Pancreatic cancer is one of the most difficult cancers to treat in part because of the poorly understood and complex mechanisms of disease progression. Pancreatic cancer is characterized by the infiltration of multiple inflammatory cell types that surround the tumor, known as the tumor microenvironment. This microenvironment is harsh and nutrient-poor yet cancer cells continue to adapt and grow. Research by 2017 Seed Grant Awardee Mara Sherman, PhD seeks to better understand how the interaction of the tumor microenvironment and cancer cells fuels tumor growth in order to find better treatment options.
New research published in Cancer Discovery by Dr. Sherman, of Oregon Health & Science University, found that a specific cell type within the pancreatic tumor microenvironment known as stellate cells have evolved mechanisms to “feed” energy to cancer cells. These stellate cells simultaneously regulate the expression of cancer-supportive genes by tumor cells and secrete factors that promote the survival and growth of cancer cells.
Dr. Sherman’s research demonstrated that inhibition of this energy-providing mechanism drastically suppressed pancreatic tumor growth. This suggests that there are potential avenues for treatment through targeting the metabolic pathways of the stellate cells.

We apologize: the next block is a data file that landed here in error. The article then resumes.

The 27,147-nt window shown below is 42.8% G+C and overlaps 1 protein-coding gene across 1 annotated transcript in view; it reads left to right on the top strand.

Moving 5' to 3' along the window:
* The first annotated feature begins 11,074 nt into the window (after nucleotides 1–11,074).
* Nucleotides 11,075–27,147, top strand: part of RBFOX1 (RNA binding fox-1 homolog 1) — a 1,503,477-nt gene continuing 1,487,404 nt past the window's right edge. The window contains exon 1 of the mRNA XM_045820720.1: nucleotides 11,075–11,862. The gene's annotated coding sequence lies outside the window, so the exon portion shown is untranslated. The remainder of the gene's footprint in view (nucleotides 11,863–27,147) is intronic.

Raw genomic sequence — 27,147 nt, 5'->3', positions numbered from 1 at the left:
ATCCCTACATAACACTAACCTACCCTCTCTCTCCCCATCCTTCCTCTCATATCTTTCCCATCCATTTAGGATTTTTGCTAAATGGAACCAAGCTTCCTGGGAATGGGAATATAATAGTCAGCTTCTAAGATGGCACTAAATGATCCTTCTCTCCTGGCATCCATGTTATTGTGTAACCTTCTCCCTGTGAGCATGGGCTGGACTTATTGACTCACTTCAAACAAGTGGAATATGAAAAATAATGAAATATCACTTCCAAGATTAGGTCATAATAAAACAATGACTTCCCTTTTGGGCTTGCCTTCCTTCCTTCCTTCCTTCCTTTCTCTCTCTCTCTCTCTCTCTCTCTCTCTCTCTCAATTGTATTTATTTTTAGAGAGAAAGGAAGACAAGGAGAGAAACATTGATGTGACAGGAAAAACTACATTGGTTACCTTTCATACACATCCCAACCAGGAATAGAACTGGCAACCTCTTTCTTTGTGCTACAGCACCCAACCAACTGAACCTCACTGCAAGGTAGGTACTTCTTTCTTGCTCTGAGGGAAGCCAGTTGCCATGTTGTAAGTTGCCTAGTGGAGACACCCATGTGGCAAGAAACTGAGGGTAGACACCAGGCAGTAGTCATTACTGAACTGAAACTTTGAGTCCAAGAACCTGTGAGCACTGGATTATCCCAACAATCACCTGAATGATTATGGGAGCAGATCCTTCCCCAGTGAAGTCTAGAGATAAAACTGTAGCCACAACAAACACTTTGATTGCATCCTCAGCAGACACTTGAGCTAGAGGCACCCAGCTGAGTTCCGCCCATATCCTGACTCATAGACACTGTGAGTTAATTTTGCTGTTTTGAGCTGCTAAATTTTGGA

While further investigation is needed, this study is an important stepping stone in understanding the pancreatic cancer microenvironment. Dr. Sherman’s research suggests that despite the statistics, pancreatic cancer may have a novel metabolic vulnerability, which may be targetable for therapeutic benefit.
Read Dr. Sherman’s full paper at Cancer Discovery.
Dr. Sherman and Jurre Kamphorst, PhD, a co-author on this study, were interviewed as part of the National Cancer Institute’s RAS Initiative. From their website:
More than 30 percent of all human cancers – including 95 percent of pancreatic cancers and 45 percent of colorectal cancers — are driven by mutations of the RAS family of genes. NCI established the RAS initiative in 2013 to explore innovative approaches for attacking the proteins encoded by mutant forms of RAS genes and to ultimately create effective, new therapies for RAS-related cancers.
You can read the interview with Drs. Sherman & Kamphorst on the NCI’s website.